Due to the loss of communications, the command and control of the landing force was disrupted. The commander of the operation and the commander of the landing forces, stationing on ships, did not know where and what the disembarked units were doing, what problems they encountered, what the enemy was doing, etc. The lack of communication did not allow more efficient use of naval artillery fire. A ship artillery was the only real means of supporting the landing. The weather was non-flying, and Soviet aviation initially did not function. The first contact of the forward detachment with the shore was established only 35 minutes after the start of the landing, through the Musorin radio station.
The Japanese came to themselves and fired at the Soviet ship group. The shooting of the Soviet naval artillery on 75-mm batteries, which were located on the capes of Kokutan and Kotomari, turned out to be almost fruitless. The Japanese batteries were covered in deep caponiers imperceptible from the sea, and were hardly vulnerable. Not seeing the enemy fortifications, our gunners were forced to fire on the area and without adjustment. The Japanese had large reserves of shells and did not spare them.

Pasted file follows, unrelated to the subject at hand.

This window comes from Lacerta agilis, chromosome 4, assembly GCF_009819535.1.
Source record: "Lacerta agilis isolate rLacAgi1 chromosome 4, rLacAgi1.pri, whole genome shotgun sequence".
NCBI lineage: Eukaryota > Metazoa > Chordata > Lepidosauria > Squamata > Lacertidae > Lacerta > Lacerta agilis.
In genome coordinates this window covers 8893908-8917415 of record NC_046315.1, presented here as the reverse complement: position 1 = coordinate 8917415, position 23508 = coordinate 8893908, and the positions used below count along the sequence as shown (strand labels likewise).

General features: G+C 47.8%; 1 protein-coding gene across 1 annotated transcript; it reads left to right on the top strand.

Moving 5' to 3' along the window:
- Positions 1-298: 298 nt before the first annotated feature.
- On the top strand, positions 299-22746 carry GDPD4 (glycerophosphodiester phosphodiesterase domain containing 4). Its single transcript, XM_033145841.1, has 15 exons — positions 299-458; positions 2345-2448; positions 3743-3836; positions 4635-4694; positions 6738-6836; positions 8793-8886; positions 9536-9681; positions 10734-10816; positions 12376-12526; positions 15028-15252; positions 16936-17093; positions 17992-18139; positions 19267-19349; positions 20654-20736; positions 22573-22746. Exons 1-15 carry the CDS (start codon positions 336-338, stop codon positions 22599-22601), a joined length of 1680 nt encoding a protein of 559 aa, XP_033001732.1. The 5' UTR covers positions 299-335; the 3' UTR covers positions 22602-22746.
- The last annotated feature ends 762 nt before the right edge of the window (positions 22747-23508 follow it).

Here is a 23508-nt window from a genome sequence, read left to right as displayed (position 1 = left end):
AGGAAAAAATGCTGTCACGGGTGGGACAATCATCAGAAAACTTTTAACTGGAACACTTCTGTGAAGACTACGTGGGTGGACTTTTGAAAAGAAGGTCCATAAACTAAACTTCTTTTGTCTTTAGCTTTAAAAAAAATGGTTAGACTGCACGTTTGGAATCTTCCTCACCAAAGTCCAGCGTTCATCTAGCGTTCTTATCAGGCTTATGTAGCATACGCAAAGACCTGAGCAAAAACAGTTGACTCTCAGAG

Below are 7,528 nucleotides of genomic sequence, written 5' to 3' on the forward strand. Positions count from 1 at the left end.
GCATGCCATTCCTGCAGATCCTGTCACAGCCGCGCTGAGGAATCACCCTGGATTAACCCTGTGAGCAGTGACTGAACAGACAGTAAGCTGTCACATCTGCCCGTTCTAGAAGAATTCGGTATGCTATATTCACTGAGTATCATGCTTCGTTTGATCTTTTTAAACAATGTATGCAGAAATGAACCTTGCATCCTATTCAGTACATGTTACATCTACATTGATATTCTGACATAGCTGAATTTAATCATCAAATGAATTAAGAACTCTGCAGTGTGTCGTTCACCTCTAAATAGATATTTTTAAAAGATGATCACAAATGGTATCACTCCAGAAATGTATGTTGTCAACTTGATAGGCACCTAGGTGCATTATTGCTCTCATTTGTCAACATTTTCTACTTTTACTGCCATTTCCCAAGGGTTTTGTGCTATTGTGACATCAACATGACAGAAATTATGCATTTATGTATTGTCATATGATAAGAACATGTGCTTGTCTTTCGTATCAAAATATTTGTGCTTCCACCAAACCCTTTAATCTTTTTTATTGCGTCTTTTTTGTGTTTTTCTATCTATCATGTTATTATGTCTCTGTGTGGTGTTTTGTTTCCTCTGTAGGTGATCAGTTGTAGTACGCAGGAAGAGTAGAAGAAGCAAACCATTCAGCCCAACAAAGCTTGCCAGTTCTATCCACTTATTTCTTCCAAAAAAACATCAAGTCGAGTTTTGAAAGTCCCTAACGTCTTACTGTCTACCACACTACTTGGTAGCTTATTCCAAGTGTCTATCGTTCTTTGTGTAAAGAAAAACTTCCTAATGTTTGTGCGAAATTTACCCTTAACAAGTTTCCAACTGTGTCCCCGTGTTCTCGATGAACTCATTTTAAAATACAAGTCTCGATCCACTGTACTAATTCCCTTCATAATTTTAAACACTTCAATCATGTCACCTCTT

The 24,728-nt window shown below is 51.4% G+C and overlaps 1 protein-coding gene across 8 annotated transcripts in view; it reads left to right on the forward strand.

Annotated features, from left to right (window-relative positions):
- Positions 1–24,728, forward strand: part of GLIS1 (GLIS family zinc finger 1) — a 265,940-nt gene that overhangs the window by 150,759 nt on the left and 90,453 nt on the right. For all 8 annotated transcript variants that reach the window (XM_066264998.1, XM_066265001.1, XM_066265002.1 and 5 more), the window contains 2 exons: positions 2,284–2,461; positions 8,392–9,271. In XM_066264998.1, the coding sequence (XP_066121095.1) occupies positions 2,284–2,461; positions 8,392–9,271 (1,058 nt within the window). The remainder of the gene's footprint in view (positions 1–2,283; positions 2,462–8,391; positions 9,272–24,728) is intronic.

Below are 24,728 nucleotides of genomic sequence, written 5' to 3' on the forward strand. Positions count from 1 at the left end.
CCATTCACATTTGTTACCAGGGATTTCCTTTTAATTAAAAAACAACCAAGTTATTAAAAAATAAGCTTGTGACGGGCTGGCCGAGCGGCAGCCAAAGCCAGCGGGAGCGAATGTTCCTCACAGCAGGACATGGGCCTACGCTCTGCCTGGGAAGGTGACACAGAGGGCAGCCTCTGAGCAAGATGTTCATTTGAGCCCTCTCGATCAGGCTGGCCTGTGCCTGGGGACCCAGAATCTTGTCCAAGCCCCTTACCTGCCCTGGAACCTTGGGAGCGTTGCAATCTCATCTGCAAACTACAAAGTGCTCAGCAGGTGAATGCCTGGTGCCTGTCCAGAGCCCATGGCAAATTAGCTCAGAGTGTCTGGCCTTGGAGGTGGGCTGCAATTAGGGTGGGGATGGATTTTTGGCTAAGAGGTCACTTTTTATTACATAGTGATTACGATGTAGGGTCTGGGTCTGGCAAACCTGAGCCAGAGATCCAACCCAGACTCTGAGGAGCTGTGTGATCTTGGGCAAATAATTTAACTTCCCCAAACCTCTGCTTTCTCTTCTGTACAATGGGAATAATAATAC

The paratroopers, being on the coast, had only light weapons, field artillery remained on the transports. By noon, only four 45-mm guns were unloaded. The commander of the 138 Infantry Regiment, Lieutenant Colonel K. D. Merkur'ev and his staff remained on board for a long time, which made the first echelon of the assault force be out of control. The arrows, instead of blocking and eliminating the Japanese batteries on Cape Kokutan and Kotomari, moved into the interior of the island after the forward detachment. The paratroopers following the advanced detachment suffered heavy losses when disembarking from enemy fire. The Japanese batteries on the flanks of the landing area were not suppressed by the forward detachment and the first echelon.